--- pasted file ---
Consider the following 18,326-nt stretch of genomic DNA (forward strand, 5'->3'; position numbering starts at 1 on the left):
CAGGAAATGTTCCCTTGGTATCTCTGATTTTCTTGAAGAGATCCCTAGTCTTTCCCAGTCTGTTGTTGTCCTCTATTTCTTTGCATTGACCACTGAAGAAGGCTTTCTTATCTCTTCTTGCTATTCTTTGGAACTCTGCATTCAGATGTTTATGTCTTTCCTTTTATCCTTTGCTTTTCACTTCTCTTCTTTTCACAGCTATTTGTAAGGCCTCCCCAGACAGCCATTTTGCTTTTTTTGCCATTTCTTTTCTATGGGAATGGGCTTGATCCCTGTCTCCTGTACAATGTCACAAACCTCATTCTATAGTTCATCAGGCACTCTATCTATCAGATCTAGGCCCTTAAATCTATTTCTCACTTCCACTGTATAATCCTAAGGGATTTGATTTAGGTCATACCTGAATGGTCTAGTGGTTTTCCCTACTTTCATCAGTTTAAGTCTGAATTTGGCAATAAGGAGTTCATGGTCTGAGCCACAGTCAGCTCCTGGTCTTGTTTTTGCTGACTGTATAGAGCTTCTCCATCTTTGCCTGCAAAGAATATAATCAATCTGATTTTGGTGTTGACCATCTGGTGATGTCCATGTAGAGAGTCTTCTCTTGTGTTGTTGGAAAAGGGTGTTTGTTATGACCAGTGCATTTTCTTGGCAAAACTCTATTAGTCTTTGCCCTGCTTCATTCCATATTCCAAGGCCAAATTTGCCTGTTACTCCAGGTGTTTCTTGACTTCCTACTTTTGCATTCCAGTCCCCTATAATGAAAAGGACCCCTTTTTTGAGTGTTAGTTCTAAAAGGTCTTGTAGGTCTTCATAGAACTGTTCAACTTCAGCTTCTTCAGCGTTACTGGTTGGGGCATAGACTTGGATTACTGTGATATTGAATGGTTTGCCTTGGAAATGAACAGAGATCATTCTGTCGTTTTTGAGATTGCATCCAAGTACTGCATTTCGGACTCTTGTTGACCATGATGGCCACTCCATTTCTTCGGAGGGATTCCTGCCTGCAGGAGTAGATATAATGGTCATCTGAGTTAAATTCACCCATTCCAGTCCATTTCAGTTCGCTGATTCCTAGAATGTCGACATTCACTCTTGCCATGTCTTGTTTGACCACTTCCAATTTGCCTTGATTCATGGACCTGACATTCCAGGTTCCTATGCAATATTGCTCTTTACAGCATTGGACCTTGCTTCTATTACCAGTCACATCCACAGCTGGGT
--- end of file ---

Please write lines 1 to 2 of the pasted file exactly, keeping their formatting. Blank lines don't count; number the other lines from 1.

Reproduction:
Consider the following 18,326-nt stretch of genomic DNA (forward strand, 5'->3'; position numbering starts at 1 on the left):
CAGGAAATGTTCCCTTGGTATCTCTGATTTTCTTGAAGAGATCCCTAGTCTTTCCCAGTCTGTTGTTGTCCTCTATTTCTTTGCATTGACCACTGAAGAAGGCTTTCTTATCTCTTCTTGCTATTCTTTGGAACTCTGCATTCAGATGTTTATGTCTTTCCTTTTATCCTTTGCTTTTCACTTCTCTTCTTTTCACAGCTATTTGTAAGGCCTCCCCAGACAGCCATTTTGCTTTTTTTGCCATTTCTTTTCTATGGGAATGGGCTTGATCCCTGTCTCCTGTACAATGTCACAAACCTCATTCTATAGTTCATCAGGCACTCTATCTATCAGATCTAGGCCCTTAAATCTATTTCTCACTTCCACTGTATAATCCTAAGGGATTTGATTTAGGTCATACCTGAATGGTCTAGTGGTTTTCCCTACTTTCATCAGTTTAAGTCTGAATTTGGCAATAAGGAGTTCATGGTCTGAGCCACAGTCAGCTCCTGGTCTTGTTTTTGCTGACTGTATAGAGCTTCTCCATCTTTGCCTGCAAAGAATATAATCAATCTGATTTTGGTGTTGACCATCTGGTGATGTCCATGTAGAGAGTCTTCTCTTGTGTTGTTGGAAAAGGGTGTTTGTTATGACCAGTGCATTTTCTTGGCAAAACTCTATTAGTCTTTGCCCTGCTTCATTCCATATTCCAAGGCCAAATTTGCCTGTTACTCCAGGTGTTTCTTGACTTCCTACTTTTGCATTCCAGTCCCCTATAATGAAAAGGACCCCTTTTTTGAGTGTTAGTTCTAAAAGGTCTTGTAGGTCTTCATAGAACTGTTCAACTTCAGCTTCTTCAGCGTTACTGGTTGGGGCATAGACTTGGATTACTGTGATATTGAATGGTTTGCCTTGGAAATGAACAGAGATCATTCTGTCGTTTTTGAGATTGCATCCAAGTACTGCATTTCGGACTCTTGTTGACCATGATGGCCACTCCATTTCTTCGGAGGGATTCCTGCCTGCAGGAGTAGATATAATGGTCATCTGAGTTAAATTCACCCATTCCAGTCCATTTCAGTTCGCTGATTCCTAGAATGTCGACATTCACTCTTGCCATGTCTTGTTTGACCACTTCCAATTTGCCTTGATTCATGGACCTGACATTCCAGGTTCCTATGCAATATTGCTCTTTACAGCATTGGACCTTGCTTCTATTACCAGTCACATCCACAGCTGGGT